|janecarnall (janecarnall) wrote,|
@ 2009-08-02 11:32:00
In The Mouth Of The Wolf: Part 5
I leave for Montreal very first thing tomorrow, but I promise I will post Part 6 either tomorrow or soon after: (or possibly, very late tomorrow evening). Part 7 is *still being written*, but I do know what happens and I won't keep you waiting any longer than I have to. I am taking my laptop with me to Montreal.
The previous stories in this series (my Keptverse) began with The Games (six parts) and continued with The Network (one part), The Players (seven parts), The Gambler (seven parts), The Pieces (seven parts), and End-Game (5 parts).
There are parts one two, three and four of "In the Mouth of the Wolf", the sixth and final section of this story.
The story may be regarded as fanfic set in poisontaster's Keptverse. There is a species of cast list here.
You may want to go back and re-read parts 3 and 4 (at least) before you begin on Part 5. Or not. As you please.
There was no sense of familiarity about the hospital corridors. The colour was wrong. They seemed emptier than Kimble remembered, quieter. The smell was the same. Kimble knew the way, but it felt as if he were seeing everything from the wrong angle, as if his height or his eyesight had changed in five years.
The door to research lab one was locked. There was no one in the outer room – the whole research area felt deserted. Kimble had seen no one, heard no one, for some time as they moved through the hospital, and these corridors and offices felt empty.
Sam sat down on the nearest chair. He looked exhausted: his mouth opened as if he were trying to say something, but Kimble turned away. There was a noticeboard with memos and lists of researchers and supervisors, mostly names he did not recognise, but Doctor Charles Nicholls was listed, head of pathology: Kimble stopped to look, to remember. There was a white lab coat hanging by itself on the row of hooks over on the far wall. Underneath the coat, someone had put a postit note on the wall with an eight-digit number. The security rules had been to change the lock codes every quarter, and for weeks afterwards, almost everyone hid a note somewhere with the new number. Who would break into a research lab to steal damaged slaves?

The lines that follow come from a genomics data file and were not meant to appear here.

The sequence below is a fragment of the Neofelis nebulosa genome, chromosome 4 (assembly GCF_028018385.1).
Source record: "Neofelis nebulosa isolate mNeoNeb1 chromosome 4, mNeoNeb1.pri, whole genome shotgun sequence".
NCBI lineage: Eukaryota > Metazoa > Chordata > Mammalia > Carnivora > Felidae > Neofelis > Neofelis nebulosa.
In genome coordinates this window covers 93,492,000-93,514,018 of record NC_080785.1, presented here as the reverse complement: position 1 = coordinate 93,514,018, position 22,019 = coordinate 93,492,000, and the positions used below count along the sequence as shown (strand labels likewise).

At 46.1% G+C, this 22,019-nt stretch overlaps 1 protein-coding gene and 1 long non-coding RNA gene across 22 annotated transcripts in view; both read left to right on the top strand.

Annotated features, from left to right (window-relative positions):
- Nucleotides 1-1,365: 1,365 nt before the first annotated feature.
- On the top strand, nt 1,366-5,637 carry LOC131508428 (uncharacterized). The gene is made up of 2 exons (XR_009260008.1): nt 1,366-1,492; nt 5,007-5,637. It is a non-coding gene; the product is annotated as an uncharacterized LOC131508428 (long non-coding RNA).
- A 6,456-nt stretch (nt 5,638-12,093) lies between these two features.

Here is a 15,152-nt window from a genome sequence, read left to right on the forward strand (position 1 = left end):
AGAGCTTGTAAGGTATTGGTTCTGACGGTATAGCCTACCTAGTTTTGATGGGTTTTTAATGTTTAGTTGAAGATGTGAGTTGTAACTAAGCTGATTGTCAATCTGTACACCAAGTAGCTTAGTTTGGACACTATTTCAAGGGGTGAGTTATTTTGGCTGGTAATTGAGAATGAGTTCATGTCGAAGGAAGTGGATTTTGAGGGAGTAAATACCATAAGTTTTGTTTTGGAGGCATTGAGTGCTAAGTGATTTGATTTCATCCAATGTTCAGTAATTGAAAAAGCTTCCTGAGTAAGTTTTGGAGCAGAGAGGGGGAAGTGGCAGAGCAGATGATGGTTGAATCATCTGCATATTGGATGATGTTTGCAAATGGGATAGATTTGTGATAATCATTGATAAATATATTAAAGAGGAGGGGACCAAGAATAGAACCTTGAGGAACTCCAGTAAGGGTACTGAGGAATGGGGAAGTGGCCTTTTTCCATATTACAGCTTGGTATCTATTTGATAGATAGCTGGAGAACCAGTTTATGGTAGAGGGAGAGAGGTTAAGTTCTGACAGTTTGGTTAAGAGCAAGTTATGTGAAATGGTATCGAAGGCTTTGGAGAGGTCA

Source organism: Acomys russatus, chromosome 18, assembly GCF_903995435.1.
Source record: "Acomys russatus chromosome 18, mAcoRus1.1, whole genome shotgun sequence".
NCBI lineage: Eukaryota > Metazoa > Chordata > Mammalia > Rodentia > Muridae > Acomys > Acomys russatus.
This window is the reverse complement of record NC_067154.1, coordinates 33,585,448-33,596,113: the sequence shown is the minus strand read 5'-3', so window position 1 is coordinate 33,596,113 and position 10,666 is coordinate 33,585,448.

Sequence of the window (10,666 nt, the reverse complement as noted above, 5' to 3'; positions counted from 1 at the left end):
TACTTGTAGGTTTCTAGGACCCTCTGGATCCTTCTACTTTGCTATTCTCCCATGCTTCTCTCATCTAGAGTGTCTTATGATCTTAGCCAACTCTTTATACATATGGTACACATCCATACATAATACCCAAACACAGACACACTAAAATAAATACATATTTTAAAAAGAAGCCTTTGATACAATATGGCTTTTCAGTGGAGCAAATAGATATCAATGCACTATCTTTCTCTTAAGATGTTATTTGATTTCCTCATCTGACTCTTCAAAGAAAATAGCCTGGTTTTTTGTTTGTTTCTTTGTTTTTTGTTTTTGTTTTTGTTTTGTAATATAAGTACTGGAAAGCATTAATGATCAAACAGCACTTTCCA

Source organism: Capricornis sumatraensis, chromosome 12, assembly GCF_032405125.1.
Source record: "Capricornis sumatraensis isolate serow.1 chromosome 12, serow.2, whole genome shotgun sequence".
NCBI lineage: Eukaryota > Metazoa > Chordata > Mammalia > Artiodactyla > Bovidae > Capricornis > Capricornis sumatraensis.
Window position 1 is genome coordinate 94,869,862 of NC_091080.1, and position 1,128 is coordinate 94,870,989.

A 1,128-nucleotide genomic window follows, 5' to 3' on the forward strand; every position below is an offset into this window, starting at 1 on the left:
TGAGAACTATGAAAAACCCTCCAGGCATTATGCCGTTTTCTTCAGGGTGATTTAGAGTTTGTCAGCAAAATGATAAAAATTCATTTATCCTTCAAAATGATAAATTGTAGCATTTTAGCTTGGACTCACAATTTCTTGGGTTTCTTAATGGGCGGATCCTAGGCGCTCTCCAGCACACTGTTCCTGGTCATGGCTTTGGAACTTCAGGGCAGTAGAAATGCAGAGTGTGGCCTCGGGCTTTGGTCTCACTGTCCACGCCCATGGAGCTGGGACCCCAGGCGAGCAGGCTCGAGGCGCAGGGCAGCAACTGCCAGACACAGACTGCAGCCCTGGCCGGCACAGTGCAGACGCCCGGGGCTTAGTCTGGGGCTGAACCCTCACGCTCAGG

There was an airlock kind of arrangement inside: a double door. The outer door closed automatically: the inner door was controlled by a switch outside the outer one.
Kimble stared at the door: he hadn't thought about it until this moment. The cages inside were locked: probably – his mind fumbled along, feeling awkward at his own stupidity – probably each research project had its own code. He would have known that. He hadn't thought about it. He hadn't known about the double door, but it made sense when he thought about it: why hadn't he thought about it? He hadn't thought about how he was going to get them out, or get their collars off, or get their chips out...
“Richard?” Sam said. Kimble heard him as if from a very long way away. He turned to look at him. He could wedge the chair in the outer door. If Sam were left outside, he could close the switch, he could lock Kimble inside. He still didn't know how he was going to get the cages open.
“Get up,” Kimble heard himself say. Sam came to his feet without saying anything. The chair was light enough to be lifted with one hand: Kimble took hold of Sam's forearm with his other hand. He opened the first door, and dropped the chair across the outer doorway. When he turned the switch the smell of the inner room came out to meet him with greedy, seeking fingers. He firmed his grip on Sam's arm and together they stepped inside.
The room was brightly lit: he only felt as if he stood in darkness. Down both sides of the room, the cages, each one large enough to hold an adult man.
The people in the cages were lying on the floor. The stench in the room was of cooked meat, and burned plastic with charred metal, and cooked meat with blood, and shit from loosened sphincters, and cooked meat.
A weight caught him like his own horror behind his knees, bringing him down: Sam was falling with him, as if they had been felled by the same death.
Richard put his hands to his own throat, trying to wedge his fingers under the collar. He was cold all the way through. He was cold and he could not get his fingers under the collar, though he could feel it burning him.
Death stood over them, skeletal-thin, chained by the throat: death was a slave and he was dead. The people in the cages were cooked meat. He could not get the collar off. He was burning.